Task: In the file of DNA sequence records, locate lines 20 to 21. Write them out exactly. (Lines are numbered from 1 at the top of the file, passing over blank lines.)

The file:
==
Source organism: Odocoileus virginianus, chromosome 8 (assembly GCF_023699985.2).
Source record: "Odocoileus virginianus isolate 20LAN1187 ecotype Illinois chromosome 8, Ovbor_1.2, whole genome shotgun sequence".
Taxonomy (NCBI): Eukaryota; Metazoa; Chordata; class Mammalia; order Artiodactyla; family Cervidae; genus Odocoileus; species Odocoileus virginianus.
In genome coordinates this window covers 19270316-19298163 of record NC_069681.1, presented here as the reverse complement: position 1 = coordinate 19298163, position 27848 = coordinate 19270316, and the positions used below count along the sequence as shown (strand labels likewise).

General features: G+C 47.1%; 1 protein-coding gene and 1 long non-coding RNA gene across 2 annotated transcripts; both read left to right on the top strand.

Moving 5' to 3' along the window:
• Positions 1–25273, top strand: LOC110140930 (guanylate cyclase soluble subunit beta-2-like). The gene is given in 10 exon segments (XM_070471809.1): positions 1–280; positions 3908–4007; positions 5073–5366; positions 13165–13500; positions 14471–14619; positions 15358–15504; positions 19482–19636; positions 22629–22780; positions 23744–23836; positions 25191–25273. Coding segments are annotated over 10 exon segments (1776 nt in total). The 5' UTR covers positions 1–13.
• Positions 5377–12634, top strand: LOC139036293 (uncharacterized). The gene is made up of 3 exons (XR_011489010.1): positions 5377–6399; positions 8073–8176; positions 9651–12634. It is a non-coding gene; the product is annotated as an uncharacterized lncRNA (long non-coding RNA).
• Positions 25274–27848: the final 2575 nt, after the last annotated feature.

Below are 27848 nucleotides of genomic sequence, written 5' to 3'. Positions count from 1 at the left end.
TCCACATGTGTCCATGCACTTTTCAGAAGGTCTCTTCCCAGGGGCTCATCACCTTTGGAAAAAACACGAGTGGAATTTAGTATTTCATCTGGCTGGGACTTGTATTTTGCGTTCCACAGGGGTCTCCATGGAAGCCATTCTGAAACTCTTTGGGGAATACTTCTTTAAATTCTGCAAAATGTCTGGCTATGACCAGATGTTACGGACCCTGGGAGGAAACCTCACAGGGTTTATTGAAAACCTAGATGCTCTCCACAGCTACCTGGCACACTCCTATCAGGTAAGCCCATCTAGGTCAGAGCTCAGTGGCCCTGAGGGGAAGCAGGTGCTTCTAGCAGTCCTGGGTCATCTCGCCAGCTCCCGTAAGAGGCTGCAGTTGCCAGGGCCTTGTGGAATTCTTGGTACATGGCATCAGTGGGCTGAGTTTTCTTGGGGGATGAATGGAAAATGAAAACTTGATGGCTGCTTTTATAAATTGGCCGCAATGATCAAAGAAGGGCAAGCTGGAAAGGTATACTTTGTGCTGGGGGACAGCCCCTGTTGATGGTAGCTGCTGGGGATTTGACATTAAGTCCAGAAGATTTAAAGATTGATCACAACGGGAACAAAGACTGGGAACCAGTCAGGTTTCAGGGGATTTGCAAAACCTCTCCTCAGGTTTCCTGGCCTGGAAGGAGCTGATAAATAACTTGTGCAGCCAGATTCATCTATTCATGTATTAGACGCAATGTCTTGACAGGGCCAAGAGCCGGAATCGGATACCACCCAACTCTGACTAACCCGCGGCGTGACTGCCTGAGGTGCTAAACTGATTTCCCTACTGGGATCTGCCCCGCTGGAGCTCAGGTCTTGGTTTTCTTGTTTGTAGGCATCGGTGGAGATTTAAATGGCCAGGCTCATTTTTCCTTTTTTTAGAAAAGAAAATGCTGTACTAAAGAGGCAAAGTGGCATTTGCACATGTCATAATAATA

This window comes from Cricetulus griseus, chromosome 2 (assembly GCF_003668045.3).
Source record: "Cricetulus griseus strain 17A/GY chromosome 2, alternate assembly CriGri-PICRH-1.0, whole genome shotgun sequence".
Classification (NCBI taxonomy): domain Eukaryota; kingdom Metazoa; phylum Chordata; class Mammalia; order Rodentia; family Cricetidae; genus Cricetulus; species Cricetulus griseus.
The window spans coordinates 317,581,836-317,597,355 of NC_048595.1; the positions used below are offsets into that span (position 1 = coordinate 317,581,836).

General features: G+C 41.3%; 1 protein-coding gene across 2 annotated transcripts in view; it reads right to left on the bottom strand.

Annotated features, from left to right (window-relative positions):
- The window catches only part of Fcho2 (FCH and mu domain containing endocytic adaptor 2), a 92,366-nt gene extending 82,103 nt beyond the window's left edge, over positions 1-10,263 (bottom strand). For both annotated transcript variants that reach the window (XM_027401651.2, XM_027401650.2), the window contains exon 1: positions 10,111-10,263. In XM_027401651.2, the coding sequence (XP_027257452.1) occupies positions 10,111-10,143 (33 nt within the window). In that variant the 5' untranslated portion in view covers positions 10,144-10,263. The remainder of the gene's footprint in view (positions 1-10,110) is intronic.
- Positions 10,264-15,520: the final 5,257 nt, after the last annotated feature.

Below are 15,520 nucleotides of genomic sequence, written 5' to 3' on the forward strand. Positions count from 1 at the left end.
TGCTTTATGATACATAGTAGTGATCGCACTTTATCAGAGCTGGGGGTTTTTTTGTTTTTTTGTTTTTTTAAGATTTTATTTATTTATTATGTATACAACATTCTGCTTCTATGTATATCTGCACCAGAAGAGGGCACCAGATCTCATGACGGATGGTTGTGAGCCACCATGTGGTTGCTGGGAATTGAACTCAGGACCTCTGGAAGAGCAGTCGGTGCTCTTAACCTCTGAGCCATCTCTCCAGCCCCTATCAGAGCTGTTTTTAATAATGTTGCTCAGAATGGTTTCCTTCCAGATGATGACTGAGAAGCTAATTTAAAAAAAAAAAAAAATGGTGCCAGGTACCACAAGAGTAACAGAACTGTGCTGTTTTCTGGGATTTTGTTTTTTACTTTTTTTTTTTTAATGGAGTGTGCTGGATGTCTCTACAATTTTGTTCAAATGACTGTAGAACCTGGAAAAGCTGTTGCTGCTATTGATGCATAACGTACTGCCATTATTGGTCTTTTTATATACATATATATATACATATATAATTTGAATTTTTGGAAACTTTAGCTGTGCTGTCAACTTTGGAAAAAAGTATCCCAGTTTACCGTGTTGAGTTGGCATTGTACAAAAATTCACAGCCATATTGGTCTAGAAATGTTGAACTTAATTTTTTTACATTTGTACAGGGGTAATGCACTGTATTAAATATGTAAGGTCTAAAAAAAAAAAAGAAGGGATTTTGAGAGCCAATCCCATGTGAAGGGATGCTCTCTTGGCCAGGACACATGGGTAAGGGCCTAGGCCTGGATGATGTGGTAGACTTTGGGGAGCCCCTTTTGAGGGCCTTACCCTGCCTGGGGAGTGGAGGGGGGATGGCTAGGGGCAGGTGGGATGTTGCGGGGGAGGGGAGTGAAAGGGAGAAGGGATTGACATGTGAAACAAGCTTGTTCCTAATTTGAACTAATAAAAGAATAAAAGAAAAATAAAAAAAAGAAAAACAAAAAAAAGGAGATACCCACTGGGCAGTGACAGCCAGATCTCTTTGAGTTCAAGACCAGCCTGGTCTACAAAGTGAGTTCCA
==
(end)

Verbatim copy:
Below are 15,520 nucleotides of genomic sequence, written 5' to 3' on the forward strand. Positions count from 1 at the left end.
TGCTTTATGATACATAGTAGTGATCGCACTTTATCAGAGCTGGGGGTTTTTTTGTTTTTTTGTTTTTTTAAGATTTTATTTATTTATTATGTATACAACATTCTGCTTCTATGTATATCTGCACCAGAAGAGGGCACCAGATCTCATGACGGATGGTTGTGAGCCACCATGTGGTTGCTGGGAATTGAACTCAGGACCTCTGGAAGAGCAGTCGGTGCTCTTAACCTCTGAGCCATCTCTCCAGCCCCTATCAGAGCTGTTTTTAATAATGTTGCTCAGAATGGTTTCCTTCCAGATGATGACTGAGAAGCTAATTTAAAAAAAAAAAAAAATGGTGCCAGGTACCACAAGAGTAACAGAACTGTGCTGTTTTCTGGGATTTTGTTTTTTACTTTTTTTTTTTTAATGGAGTGTGCTGGATGTCTCTACAATTTTGTTCAAATGACTGTAGAACCTGGAAAAGCTGTTGCTGCTATTGATGCATAACGTACTGCCATTATTGGTCTTTTTATATACATATATATATACATATATAATTTGAATTTTTGGAAACTTTAGCTGTGCTGTCAACTTTGGAAAAAAGTATCCCAGTTTACCGTGTTGAGTTGGCATTGTACAAAAATTCACAGCCATATTGGTCTAGAAATGTTGAACTTAATTTTTTTACATTTGTACAGGGGTAATGCACTGTATTAAATATGTAAGGTCTAAAAAAAAAAAAGAAGGGATTTTGAGAGCCAATCCCATGTGAAGGGATGCTCTCTTGGCCAGGACACATGGGTAAGGGCCTAGGCCTGGATGATGTGGTAGACTTTGGGGAGCCCCTTTTGAGGGCCTTACCCTGCCTGGGGAGTGGAGGGGGGATGGCTAGGGGCAGGTGGGATGTTGCGGGGGAGGGGAGTGAAAGGGAGAAGGGATTGACATGTGAAACAAGCTTGTTCCTAATTTGAACTAATAAAAGAATAAAAGAAAAATAAAAAAAAGAAAAACAAAAAAAAGGAGATACCCACTGGGCAGTGACAGCCAGATCTCTTTGAGTTCAAGACCAGCCTGGTCTACAAAGTGAGTTCCA